Culturally responsive bullying prevention and intervention models have been called for by many scholars. Li (2008) stresses the importance of culture and institutional context in bullying prevention programs. Li found that culture played a role in the aggressive behavior of adolescents and that culture must be accounted for when designing prevention programs. Kowalsky et al. (2014) confirm that little research has been conducted in the fields of cross-cultural bullying. They note that "variations suggest that there will not likely be a one-size-fits-all model of prevention and intervention when it comes to bullying, whether traditional or virtual" (p. 1127).
A bullying intervention model should be tailored to address the particular needs of the culture of the site (Kowalsky et al., 2014). Several investigators confirm that culturally relevant instruction is more effective than generic instruction (Cannon, 2009; Leonard et al., 2005; Robinson & Lewis, 2011; Sachau & Hutchinson, 2012; Santamaria, 2009) resulting in the need to develop bullying prevention models that take culture and culturally relevant instruction into account, including African American Communication routines.
Many African American students in large urban areas speak African American English (AAE), a linguistically rich dialect of English that is rule-governed (Green, 2002; Rickford, 1999). This dialect reflects part of the cultural identity of the African American community, according to Green (2002) and Rickford (1999). Oral tradition is a powerful element of AAE (Rickford, 1999). The dialect of African Americans incorporates unique Speech Events and Expressive Language Use (SEELU) not shared by white, Eurocentric culture. SEELU of African American English is comprised of distinctive verbal routines and rituals, including "rappin', preaching, boastin', and signifying."
Grey (2011), argues that a culturally responsive teacher will use five techniques in his or her classroom to build upon--not try to whitewash--these unique features of SEELU of African American culture. These particular teaching methods that respond to African American English, and can be used in a culturally responsive bullying model, include direct address; conversational style; use of culturally-specific vocabulary, phrasing, and sayings; African American cultural references; and rhythmic and dramatic speech.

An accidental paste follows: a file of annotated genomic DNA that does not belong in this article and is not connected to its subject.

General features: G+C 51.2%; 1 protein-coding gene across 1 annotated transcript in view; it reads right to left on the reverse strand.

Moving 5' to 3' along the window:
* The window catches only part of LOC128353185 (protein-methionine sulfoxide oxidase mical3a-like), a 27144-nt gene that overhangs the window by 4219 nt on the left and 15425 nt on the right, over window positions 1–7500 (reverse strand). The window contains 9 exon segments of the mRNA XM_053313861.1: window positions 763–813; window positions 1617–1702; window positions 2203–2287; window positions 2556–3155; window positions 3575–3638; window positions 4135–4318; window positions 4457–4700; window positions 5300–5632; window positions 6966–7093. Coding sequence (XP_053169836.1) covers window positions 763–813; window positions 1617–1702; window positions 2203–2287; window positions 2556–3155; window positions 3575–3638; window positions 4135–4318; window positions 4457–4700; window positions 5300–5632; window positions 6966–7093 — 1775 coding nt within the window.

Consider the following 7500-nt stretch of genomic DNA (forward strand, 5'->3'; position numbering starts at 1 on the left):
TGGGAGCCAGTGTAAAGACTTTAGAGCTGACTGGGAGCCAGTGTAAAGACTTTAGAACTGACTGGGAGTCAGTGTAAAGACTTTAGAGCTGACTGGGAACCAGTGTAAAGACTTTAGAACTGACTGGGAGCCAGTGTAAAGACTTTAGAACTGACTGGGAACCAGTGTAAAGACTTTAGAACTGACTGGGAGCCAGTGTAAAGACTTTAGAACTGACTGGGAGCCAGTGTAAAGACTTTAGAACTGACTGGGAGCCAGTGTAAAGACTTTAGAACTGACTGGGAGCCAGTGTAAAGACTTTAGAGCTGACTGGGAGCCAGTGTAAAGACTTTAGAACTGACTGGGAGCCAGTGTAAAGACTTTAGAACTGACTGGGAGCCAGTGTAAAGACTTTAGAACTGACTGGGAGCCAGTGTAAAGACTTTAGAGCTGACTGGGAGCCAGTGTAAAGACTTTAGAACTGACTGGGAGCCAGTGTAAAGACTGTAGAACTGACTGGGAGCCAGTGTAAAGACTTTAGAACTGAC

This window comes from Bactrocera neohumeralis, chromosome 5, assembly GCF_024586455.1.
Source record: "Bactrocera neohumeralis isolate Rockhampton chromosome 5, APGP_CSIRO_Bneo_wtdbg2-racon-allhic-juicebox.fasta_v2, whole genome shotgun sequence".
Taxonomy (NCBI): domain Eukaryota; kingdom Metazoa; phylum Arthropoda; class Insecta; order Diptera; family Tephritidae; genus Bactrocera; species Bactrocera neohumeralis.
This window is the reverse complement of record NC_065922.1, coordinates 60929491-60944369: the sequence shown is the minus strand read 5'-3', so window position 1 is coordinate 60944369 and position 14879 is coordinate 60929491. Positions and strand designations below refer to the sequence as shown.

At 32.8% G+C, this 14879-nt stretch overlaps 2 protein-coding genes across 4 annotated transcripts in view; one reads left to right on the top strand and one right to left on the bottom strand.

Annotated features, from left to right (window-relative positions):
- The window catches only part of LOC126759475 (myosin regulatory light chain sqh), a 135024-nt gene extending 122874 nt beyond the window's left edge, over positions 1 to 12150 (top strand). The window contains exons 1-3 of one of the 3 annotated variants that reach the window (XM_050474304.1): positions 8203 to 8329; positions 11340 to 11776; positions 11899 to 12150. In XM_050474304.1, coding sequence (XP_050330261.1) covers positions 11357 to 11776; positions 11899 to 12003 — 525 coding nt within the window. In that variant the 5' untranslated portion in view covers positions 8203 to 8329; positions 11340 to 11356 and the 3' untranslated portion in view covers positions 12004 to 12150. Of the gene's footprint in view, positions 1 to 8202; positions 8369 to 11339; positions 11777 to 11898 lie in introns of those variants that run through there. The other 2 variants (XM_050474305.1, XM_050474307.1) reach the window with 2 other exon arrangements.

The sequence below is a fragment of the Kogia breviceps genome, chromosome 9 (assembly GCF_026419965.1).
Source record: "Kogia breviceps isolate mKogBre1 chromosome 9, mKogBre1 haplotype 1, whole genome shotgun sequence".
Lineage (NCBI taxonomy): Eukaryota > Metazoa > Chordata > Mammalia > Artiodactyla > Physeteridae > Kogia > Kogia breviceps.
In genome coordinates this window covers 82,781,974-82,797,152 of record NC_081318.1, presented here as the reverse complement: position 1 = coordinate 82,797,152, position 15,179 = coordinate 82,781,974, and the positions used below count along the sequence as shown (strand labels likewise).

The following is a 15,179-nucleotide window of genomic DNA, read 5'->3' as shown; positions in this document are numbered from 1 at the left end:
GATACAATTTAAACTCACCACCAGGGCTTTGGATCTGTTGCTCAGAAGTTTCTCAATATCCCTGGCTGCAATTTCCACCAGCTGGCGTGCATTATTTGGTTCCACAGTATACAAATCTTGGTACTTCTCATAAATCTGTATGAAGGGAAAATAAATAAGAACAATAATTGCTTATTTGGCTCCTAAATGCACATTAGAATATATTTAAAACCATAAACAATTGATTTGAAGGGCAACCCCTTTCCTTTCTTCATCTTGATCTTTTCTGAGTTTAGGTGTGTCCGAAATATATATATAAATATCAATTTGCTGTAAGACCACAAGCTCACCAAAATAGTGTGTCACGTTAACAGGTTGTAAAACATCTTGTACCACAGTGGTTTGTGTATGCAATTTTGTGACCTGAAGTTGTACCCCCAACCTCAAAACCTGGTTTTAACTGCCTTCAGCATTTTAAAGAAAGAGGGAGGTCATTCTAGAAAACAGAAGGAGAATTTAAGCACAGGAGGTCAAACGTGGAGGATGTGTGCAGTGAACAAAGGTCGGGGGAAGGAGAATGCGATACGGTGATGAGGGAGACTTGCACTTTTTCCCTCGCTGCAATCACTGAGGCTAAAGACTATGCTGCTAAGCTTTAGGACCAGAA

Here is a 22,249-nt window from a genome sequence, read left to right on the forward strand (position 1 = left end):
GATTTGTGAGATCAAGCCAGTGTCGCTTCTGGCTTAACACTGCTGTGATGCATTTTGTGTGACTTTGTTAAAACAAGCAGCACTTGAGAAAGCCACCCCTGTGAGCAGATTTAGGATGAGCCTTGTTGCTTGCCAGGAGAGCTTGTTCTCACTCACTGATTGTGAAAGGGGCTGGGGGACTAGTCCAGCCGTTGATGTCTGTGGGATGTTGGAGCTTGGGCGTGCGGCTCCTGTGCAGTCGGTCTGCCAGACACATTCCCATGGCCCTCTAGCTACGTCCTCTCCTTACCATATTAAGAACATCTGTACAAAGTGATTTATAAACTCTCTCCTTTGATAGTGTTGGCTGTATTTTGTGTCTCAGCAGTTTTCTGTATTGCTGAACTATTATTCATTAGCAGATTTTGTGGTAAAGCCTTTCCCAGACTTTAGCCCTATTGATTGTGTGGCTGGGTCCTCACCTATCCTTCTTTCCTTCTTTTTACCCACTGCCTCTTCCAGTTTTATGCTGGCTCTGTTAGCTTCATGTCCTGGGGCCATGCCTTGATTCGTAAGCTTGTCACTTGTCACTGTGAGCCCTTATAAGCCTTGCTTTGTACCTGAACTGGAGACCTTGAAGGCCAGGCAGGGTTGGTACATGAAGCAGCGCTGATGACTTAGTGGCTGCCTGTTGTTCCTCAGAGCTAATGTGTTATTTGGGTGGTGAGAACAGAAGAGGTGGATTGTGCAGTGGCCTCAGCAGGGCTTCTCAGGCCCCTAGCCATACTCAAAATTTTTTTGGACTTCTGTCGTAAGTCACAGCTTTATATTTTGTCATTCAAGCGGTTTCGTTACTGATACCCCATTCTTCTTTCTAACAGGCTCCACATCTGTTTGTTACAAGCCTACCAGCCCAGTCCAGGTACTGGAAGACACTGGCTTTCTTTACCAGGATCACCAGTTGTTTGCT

Ford (2013) found that a "lighter" version of signifying, called "verbal ping pong," can also be used as an effective culturally responsive teaching method. Scholars contend that unique elements of African American cultures, such as SEELU verbal routines, can be woven into intervention methods as part of culturally responsive teaching (Ford, 2013); and, that African American communication routines can be built upon in culturally responsive teaching (Grey, 2011; Ford, 2014).
IINII uses an innovative Design Thinking process to help students and staff members gain an understanding of one's sense of self. Having an understanding of one's values matters because research has shown it is linked to better well-being, less stress and delinquency, and increased confidence in one's ability to succeed. Understanding students' values can be developed with culturally responsive practices that reflect a student's identity and experience.
The IINII, bullying prevention model, creates a vibrant face-to-face interaction that encourages relationship building. Adults can also be trained in anti-bullying strategies and techniques to build an inclusive climate. Particularly helpful is focusing efforts on cultural competence and relevance and providing opportunities for students to practice bridging differences between diverse identities in a safe environment. To learn how you can create a safe and dynamic learning environment that honors your school community, visit our website at www.iinii.org, or contact us at firstname.lastname@example.org or 1800-507-2502.